When adding items to B using the object picker in the Assisted Advanced Rule template, you must manually edit the item paths in B to make them relative to the path specified in A.

With Tuples

withTuples (((A, B, C), (D,E F), ...), ruleA(%1, %2, %3,...),...)

This operator allows you to specify multiple sets of operands for one or more rules. The first operand in a group is assigned to the variable %1, the second to %2, and so on. You can specify more than one rule.

More on withTuples

The withTuples operator lets you provide more than one set of operands to a rule. It has the following syntax:

withTuples (((A, B, C),(D,E F),...), ruleA(%1,%2,%3,...),...)

For example, you have the following two rules:


When both A and B are present, C and G exclude each other


When both D and E are present, F and G exclude each other.

The above two rules can be thought of as one require rule that has two sets of operands. The withTuples operator lets you write the rule in this fashion. This makes rule maintenance easier. If the operands change, you can edit them in one location, rather than having to locate all the rules in which they appear. Here is one way to combine the two rules using withTuples:



Notice that each group of operands is enclosed in parentheses. Also notice that the whole section where the operands are specified is itself enclosed in parentheses.

You can also use the withTuples operator to specify the operands for multiple rules. For example, you have the following two rules:


inc([C], [Resource1])

If both A and B are present, C is required, and contribute the value of C to Resource1.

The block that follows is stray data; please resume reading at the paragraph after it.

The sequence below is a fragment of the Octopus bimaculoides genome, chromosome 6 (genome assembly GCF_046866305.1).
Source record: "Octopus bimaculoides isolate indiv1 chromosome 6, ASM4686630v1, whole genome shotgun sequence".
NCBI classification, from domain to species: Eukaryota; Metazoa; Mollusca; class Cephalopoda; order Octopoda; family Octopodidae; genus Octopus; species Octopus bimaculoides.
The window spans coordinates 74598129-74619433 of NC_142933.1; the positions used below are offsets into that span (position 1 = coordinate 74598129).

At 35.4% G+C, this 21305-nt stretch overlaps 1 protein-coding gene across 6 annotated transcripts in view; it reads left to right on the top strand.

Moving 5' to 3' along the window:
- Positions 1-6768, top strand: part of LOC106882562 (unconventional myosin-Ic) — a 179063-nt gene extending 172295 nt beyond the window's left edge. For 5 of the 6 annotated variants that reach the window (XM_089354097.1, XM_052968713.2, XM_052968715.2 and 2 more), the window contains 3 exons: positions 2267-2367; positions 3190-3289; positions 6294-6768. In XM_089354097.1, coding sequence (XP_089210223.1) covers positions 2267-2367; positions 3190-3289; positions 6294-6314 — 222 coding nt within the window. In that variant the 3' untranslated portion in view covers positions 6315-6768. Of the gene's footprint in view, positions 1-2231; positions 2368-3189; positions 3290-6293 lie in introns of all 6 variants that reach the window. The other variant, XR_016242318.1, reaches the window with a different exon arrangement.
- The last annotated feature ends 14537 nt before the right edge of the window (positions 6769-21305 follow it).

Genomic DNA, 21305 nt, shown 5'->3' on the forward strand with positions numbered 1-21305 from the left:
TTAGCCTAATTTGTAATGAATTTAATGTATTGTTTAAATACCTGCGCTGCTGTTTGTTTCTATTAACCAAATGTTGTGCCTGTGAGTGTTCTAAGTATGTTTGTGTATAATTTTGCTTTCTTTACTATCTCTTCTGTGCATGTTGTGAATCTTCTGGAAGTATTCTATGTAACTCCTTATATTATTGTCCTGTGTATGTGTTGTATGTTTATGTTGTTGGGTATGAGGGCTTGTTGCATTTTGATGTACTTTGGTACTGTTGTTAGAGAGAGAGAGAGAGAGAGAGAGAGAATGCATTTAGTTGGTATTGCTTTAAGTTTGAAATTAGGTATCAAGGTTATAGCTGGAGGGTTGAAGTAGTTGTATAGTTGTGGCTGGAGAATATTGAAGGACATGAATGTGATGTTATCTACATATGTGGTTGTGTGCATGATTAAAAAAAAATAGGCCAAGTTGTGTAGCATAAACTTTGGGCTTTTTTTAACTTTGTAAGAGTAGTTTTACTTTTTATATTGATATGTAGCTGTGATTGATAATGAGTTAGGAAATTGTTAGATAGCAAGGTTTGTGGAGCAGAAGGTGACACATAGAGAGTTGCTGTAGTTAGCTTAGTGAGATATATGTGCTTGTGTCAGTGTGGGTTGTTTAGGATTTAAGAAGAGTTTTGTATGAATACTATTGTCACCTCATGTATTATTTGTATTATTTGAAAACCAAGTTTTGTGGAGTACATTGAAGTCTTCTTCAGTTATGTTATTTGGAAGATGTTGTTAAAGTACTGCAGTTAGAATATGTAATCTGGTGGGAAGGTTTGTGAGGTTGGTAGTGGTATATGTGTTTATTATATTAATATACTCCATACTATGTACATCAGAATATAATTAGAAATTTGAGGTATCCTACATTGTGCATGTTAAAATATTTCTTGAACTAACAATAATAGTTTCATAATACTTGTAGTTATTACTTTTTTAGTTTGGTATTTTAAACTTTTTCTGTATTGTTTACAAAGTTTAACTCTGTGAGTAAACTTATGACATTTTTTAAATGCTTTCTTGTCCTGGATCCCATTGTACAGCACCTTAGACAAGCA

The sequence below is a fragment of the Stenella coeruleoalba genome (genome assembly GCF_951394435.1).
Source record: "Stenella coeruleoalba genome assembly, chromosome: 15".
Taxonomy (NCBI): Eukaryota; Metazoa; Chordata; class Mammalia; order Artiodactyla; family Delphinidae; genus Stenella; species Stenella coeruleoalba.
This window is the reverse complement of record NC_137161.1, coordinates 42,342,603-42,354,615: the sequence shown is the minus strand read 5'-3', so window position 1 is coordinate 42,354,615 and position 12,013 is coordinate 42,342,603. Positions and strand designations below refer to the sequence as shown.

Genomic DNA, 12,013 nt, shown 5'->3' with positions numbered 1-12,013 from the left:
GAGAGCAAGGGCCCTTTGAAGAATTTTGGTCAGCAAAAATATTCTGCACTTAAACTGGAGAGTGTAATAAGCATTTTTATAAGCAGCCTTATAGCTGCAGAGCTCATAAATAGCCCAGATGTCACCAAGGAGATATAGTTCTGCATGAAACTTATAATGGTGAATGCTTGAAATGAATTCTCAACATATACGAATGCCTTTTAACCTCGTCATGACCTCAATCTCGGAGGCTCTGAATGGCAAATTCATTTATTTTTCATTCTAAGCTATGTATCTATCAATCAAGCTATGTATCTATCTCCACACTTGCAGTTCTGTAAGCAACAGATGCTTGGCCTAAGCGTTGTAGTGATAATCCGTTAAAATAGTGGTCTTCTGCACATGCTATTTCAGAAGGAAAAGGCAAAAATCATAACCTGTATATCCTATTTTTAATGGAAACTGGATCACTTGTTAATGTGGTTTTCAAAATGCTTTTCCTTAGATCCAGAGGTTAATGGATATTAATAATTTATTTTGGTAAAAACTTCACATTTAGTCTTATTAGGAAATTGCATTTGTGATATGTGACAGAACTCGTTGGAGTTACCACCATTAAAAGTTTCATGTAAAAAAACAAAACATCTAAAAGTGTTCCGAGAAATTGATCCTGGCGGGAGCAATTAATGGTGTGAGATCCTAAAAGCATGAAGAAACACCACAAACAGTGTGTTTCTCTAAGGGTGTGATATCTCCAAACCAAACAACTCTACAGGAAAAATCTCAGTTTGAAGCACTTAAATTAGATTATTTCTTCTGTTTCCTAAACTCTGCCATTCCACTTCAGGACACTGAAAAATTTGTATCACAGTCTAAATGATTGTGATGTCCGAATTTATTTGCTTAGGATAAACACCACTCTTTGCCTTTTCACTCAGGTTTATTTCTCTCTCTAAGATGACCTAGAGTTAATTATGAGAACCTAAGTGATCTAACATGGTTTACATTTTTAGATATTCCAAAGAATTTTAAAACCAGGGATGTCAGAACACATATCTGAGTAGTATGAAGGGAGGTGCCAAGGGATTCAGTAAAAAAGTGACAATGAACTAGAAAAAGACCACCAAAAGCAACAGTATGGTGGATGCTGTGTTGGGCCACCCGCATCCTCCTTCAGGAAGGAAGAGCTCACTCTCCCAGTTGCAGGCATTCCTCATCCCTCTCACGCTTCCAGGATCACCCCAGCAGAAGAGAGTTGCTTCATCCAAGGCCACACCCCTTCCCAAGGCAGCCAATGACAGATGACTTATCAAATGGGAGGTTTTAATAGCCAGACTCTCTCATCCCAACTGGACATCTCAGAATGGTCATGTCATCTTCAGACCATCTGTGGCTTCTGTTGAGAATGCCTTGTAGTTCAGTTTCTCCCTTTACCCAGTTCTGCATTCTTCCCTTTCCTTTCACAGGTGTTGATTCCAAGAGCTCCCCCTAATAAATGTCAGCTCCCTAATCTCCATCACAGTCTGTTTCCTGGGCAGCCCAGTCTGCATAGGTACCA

The above two rules are different but they make use of the same operands. You could use the withTuples operator to show that these two rules use the same operands as follows:


More on withMembers

The withMembers operator shifts the context for application of a rule from the root of the customizable product to a specified location within the product. This means the rule applies only to the items in the specified path, rather than wherever these items appear in the product.

The withMembers operator adds no other functionality and does not alter the function of other operators.

For example, you define Relationship A that contains only the customizable product desktop PC. The desktop PC includes two relationships: CPU and Hard Drive. You want to write the rule CPU requires Hard Drive and enforce the rule for each instance of the desktop PC. If the user adds a CPU and hard drive to a desktop PC but later removes the hard drive, you want the user to receive a configuration error for that PC.

You would write this rule as follows:

withMembers(@.Relationship A, req(@.CPU, @.Hard Drive))

This rule enforces "CPU requires Hard Drive" separately on each instance of desktop PC in Relationship A. All the desktop PCs from Relationship A must have a hard drive if they have a CPU. The rule is not enforced for PCs that appear elsewhere in the customizable product other than Relationship A.